Worried about "free range" piggy who contacted wild mouse droppings

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SkittleandTwix
Supporter in '11

Post   » Tue May 15, 2018 4:01 pm


My one year old piggy came in contact with mouse droppings. She was having floor time and scampered under a large desk and behind computer equipment that we haven't moved in a few years. We had to move it to get her out. In doing so, we realized there was a small pile of mouse droppings in the same little crevice she was hiding in.

I looked up diseases that guinea pigs can get from wild mice and found out about Lymphocytic choriomeningitis (LCMV). Unfortunately, most articles on LCMV are about the symptoms and treatments for humans, and the fear mongering about pregnant women getting LCMV from pet rodents. I couldn't find out anything about what to do FOR THE PET, when the PET may have been exposed to LCMV. Even the articles on pet or vet websites only discussed the disease in humans. I'm not worried about me. I'm worried about HER!

I normally wouldn't worry so much, especially since only about 5% of wild mice carry the disease, but we lost a beloved foster guinea pig (we were just about to adopt) last January to a strange neurological disease. He went downhill very quickly despite several visits to our usual vet and the animal ER. He rallied a little after Baytril and doxy, but ultimately died. The necropsy showed an inflammation of his spinal cord and optical nerve, which sound like the human symptoms of LCMV - and LCMV is a meningitis. (We originally thought his disease must have been caused by a hay poke to his eye, but his eyes didn't show symptoms until after all the other neurological symptoms presented.) He was our explorer who lived for his out of cage time and explored the house. My other fosters stay close to their cages in an open area and linoleum floor during their floor time, so they probably wouldn't have been exposed to hidden mouse droppings. He sometimes wandered off and may have found this same crevice.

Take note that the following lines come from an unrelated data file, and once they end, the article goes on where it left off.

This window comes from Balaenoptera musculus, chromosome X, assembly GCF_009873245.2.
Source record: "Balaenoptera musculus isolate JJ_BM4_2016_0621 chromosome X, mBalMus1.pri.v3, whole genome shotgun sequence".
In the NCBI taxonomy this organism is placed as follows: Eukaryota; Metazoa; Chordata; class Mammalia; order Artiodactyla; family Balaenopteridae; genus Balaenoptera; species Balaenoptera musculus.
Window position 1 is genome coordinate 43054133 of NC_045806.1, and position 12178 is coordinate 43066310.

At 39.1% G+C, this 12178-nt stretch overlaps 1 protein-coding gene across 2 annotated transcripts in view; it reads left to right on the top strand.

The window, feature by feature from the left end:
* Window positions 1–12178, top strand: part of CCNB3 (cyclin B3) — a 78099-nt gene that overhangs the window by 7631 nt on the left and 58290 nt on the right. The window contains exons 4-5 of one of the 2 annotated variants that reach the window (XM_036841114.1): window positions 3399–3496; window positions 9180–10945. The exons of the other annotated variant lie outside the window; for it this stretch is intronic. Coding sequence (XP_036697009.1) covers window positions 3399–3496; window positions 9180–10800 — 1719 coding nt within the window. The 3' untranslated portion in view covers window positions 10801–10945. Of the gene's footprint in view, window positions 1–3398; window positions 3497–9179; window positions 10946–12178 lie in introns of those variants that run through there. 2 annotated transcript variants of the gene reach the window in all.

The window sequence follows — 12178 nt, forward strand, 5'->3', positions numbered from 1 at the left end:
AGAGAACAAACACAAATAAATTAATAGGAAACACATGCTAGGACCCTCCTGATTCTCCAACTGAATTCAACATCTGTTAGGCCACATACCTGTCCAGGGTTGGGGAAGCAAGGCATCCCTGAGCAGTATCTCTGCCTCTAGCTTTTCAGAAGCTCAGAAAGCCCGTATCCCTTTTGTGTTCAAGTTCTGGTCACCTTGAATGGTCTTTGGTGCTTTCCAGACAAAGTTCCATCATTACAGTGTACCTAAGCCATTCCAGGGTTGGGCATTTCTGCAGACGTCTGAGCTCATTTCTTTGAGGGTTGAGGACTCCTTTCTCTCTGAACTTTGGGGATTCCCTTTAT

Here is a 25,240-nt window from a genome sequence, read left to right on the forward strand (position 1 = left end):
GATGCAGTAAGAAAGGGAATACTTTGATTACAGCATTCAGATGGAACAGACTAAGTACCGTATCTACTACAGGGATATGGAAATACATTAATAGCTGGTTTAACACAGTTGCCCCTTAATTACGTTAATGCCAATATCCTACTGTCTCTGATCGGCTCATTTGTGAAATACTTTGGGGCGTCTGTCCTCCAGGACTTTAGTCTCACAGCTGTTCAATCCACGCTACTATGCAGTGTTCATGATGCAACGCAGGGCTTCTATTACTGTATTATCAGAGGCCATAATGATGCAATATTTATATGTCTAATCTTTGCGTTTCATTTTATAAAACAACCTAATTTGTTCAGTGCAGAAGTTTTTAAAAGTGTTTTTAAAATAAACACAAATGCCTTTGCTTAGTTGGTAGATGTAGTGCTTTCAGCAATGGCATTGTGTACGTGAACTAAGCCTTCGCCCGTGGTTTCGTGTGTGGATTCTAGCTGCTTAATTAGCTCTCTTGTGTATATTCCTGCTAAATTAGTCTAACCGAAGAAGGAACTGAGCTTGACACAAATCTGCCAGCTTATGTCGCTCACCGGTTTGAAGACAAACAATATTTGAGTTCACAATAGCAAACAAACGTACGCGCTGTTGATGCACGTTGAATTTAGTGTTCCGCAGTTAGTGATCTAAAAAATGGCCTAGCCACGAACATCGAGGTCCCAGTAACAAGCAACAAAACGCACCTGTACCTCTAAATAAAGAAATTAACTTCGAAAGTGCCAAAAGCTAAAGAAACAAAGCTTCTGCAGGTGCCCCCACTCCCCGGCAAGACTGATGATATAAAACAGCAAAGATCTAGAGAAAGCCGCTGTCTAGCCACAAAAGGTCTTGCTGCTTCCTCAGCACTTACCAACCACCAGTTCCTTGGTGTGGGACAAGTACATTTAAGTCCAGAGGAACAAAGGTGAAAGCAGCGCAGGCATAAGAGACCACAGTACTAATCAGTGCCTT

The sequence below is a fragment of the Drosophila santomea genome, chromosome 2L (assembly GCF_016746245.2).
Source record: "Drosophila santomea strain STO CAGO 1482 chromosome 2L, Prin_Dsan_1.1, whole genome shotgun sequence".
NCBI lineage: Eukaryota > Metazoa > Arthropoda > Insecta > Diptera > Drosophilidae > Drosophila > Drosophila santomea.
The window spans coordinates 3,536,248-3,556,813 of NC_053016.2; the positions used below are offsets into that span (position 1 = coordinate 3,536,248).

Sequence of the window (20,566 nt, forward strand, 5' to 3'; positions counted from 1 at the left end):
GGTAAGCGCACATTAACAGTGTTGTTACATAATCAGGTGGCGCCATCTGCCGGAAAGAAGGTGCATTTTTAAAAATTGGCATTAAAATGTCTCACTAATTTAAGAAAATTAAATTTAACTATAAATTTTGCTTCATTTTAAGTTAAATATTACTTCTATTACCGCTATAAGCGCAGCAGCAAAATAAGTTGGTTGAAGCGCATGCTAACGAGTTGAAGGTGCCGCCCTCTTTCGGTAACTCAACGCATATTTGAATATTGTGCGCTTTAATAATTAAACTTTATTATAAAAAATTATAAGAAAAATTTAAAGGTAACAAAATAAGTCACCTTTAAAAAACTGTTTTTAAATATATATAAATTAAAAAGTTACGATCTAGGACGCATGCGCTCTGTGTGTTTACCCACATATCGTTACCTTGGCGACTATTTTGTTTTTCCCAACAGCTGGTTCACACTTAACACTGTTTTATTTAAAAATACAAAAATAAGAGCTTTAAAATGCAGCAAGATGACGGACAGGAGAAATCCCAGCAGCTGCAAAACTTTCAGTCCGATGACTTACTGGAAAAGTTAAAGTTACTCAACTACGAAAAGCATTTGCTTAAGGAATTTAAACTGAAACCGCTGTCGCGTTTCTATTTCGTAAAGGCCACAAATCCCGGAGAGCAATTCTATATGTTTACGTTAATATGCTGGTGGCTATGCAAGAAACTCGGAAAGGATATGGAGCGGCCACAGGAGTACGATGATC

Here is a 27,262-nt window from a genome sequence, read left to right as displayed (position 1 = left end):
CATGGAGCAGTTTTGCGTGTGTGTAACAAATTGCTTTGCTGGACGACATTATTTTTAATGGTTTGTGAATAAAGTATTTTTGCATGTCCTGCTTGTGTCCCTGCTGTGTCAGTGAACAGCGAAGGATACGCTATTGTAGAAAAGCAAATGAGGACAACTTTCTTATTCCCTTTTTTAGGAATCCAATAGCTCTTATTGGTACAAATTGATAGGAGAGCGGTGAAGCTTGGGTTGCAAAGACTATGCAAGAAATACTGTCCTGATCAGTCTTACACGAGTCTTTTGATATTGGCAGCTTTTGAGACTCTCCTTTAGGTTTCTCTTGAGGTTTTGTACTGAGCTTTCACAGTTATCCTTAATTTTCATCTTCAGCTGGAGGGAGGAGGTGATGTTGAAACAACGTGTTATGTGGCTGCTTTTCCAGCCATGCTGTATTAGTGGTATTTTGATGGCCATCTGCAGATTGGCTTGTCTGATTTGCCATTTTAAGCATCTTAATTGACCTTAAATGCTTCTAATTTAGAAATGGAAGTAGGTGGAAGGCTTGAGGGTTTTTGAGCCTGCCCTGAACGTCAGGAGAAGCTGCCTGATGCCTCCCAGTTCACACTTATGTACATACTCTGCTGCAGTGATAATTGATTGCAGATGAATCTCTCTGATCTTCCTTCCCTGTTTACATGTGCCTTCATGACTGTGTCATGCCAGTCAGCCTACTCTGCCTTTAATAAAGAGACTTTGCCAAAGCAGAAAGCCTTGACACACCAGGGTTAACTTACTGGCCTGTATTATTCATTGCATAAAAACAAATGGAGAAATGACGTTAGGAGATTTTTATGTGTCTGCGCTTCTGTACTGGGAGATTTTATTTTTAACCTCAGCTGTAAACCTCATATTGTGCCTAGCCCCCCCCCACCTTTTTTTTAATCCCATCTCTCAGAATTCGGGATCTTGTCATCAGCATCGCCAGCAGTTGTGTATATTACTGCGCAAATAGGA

In the present case, I washed the piggy's paws and belly with a mild antiseptic before putting her back in her cage. I will keep an eye on her, weigh her daily and look for any symptoms. They give anti-inflammatory drugs to humans with LCMV. I have metacam on hand for her if necessary.

Of course, we'll keep working to make sure we don't have mice - and move and vacuum under all the furniture. I think I'll make the piggies a play pen for floor time and of course, I'll isolate the exposed guinea pig for a few weeks. Does anyone have any other suggestions? I think it is a viral infection, so I assume starting her on doxy wouldn't help. Any ideas? The information says guinea pigs don't get it very often and can carry it without having symptoms. I hope so! Has anyone had experience with a pet rodent who actually contracted LCMV? I don't know that my other piggy died from LCMV since none of the vets could diagnose it, I'm just concerned because he had odd neurological symptoms.

I didn't post this in a medical thread because right now, she has no symptoms. Also, I thought it was an issue other people who free range their pets should know about. As always, I'd appreciate your thoughts!

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Lynx
RESIST

Post   » Tue May 15, 2018 4:36 pm


Is this disease a virus or bacterial? You could ask your vet about it and whether it would be wise to use a preventative antibiotic if it is bacterial.

For peace of mind, I would go all out getting rid of the mice!

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